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Owner's Salary

Definition: The wages a business owner pays himself for work done for the business

There's no place where self-discipline plays a more important role than in setting your own salary. As the owner and founder of your business, you can allocate as much or as little of the company's profits as you want to your own paycheck. You can even decide to go further: You can tell your accountant to cut you a check equal to the entire month's sales. That'll be a high-water mark for your earnings, however, since draining that much cash will ensure that it's your last month in business.

There are two groups of interested parties in the decision about how much to pay yourself. First, you have to do right by your partners (if any), employees, suppliers, creditors and customers. If you take money out of your company for yourself, to the extent that any of these parties are damaged, it could be a mistake.

But you also have to consider yourself (and perhaps your spouse and your children), as well as any charitable causes you support out of your earnings. These interested parties deserve a fair cut of the bounty, too. You should get a decent return on the labor and risk you have invested. Your family should, of course, share in those benefits.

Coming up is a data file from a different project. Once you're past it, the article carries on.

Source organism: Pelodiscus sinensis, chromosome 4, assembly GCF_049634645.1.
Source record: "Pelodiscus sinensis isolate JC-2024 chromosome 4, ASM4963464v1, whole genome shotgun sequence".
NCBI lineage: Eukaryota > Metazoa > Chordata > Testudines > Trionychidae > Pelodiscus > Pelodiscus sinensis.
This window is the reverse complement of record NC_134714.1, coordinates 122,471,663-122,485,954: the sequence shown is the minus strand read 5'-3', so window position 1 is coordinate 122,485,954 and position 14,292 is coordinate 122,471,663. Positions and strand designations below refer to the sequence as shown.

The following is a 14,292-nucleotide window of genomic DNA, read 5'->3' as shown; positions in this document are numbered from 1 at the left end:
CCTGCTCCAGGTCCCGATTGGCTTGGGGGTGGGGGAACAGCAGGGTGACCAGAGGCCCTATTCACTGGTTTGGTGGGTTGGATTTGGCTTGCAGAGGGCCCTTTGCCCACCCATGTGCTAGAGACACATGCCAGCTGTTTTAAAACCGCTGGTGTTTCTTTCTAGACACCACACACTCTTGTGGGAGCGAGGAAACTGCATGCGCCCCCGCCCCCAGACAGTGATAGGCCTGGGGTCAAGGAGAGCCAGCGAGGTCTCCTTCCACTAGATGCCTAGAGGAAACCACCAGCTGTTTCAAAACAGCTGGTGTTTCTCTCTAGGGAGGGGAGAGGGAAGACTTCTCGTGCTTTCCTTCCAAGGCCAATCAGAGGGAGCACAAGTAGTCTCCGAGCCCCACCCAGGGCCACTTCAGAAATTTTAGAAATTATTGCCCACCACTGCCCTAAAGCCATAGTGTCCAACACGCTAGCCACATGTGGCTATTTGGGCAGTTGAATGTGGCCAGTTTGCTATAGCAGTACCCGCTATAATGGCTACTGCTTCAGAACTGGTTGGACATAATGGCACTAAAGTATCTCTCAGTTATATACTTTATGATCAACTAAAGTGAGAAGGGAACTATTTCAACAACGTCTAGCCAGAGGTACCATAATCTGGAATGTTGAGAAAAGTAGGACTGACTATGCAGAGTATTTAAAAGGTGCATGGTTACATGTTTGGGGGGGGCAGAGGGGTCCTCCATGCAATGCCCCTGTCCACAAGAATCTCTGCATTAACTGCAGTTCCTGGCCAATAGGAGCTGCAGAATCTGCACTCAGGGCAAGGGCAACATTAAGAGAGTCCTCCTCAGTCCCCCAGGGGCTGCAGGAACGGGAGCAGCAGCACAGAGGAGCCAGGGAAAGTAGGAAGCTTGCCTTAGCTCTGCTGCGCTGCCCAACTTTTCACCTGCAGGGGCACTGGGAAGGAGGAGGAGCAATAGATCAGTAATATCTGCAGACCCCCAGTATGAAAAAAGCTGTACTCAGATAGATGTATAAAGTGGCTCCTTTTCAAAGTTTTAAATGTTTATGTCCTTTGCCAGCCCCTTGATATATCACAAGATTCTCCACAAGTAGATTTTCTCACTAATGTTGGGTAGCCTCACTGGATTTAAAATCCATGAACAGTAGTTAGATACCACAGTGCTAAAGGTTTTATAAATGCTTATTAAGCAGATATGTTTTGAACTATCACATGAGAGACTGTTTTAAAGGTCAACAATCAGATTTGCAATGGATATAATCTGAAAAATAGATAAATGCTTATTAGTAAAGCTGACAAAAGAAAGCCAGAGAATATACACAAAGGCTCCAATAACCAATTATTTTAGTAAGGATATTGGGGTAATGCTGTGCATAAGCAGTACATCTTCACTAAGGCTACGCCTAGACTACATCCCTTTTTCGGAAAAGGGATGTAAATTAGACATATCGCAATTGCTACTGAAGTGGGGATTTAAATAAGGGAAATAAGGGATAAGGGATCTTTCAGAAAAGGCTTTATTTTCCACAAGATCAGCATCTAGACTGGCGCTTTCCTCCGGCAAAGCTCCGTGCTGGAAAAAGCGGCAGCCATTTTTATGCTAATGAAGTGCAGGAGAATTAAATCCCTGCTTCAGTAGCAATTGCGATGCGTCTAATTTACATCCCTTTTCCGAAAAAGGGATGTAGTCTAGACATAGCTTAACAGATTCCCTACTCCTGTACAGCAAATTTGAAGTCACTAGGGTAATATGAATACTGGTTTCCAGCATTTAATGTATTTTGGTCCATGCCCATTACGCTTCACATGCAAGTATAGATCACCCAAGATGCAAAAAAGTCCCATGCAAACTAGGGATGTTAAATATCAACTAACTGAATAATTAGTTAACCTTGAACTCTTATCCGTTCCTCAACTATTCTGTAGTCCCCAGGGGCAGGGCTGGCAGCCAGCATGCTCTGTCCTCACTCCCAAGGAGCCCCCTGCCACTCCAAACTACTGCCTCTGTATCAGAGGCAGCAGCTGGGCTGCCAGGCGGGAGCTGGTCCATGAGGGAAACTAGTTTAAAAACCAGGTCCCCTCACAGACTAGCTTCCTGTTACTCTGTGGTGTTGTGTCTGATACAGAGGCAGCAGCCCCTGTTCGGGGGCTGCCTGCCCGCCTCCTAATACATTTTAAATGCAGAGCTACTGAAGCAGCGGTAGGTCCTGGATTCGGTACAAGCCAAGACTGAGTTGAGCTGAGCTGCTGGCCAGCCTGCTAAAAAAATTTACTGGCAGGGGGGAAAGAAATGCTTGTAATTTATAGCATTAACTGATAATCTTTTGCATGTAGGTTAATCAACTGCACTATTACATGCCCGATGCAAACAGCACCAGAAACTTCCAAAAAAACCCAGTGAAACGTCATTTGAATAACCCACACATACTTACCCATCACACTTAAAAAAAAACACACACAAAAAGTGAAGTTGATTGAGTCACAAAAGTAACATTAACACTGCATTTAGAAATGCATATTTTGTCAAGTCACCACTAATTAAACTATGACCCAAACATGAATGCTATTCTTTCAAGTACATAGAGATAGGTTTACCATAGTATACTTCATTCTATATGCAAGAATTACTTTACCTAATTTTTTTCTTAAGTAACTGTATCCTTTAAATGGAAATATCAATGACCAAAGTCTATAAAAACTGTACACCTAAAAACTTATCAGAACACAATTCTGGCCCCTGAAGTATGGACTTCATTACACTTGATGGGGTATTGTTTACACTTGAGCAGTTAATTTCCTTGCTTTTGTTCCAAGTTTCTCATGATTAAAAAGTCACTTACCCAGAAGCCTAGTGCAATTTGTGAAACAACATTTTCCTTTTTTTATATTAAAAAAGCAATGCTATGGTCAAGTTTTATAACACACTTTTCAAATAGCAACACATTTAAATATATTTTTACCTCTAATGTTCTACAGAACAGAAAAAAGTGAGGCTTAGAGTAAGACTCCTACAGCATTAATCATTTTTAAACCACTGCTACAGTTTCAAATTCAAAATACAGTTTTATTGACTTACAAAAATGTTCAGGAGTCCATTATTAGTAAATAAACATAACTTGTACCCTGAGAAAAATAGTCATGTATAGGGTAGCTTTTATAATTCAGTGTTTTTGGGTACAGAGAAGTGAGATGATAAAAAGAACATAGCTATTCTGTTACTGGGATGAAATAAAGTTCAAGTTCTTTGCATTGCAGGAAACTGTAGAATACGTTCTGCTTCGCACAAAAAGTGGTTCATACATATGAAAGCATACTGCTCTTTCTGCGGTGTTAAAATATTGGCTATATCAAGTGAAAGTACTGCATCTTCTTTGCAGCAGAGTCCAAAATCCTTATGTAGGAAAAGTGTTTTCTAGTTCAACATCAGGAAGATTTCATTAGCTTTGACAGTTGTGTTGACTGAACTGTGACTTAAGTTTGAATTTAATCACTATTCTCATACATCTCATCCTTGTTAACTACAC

Complicating the issue is the fact that there's no set amount an entrepreneur should earn. Strictly speaking, it's all yours--or as much of it as you retain ownership of. Of course, a board of directors, partners, other owners and lenders may also have a say in this. Absent all limits, in a world where only you and your company are involved in the decision, you have to choose between taking money out to spend on yourself and your interests outside work, or reinvesting it in the company, where it can power further growth. The decision to take or reinvest profits is a highly personal one that turns on the fulcrum where your interests and those of your business coincide.

Other than taking a salary, there are several ways you can get value out of your business: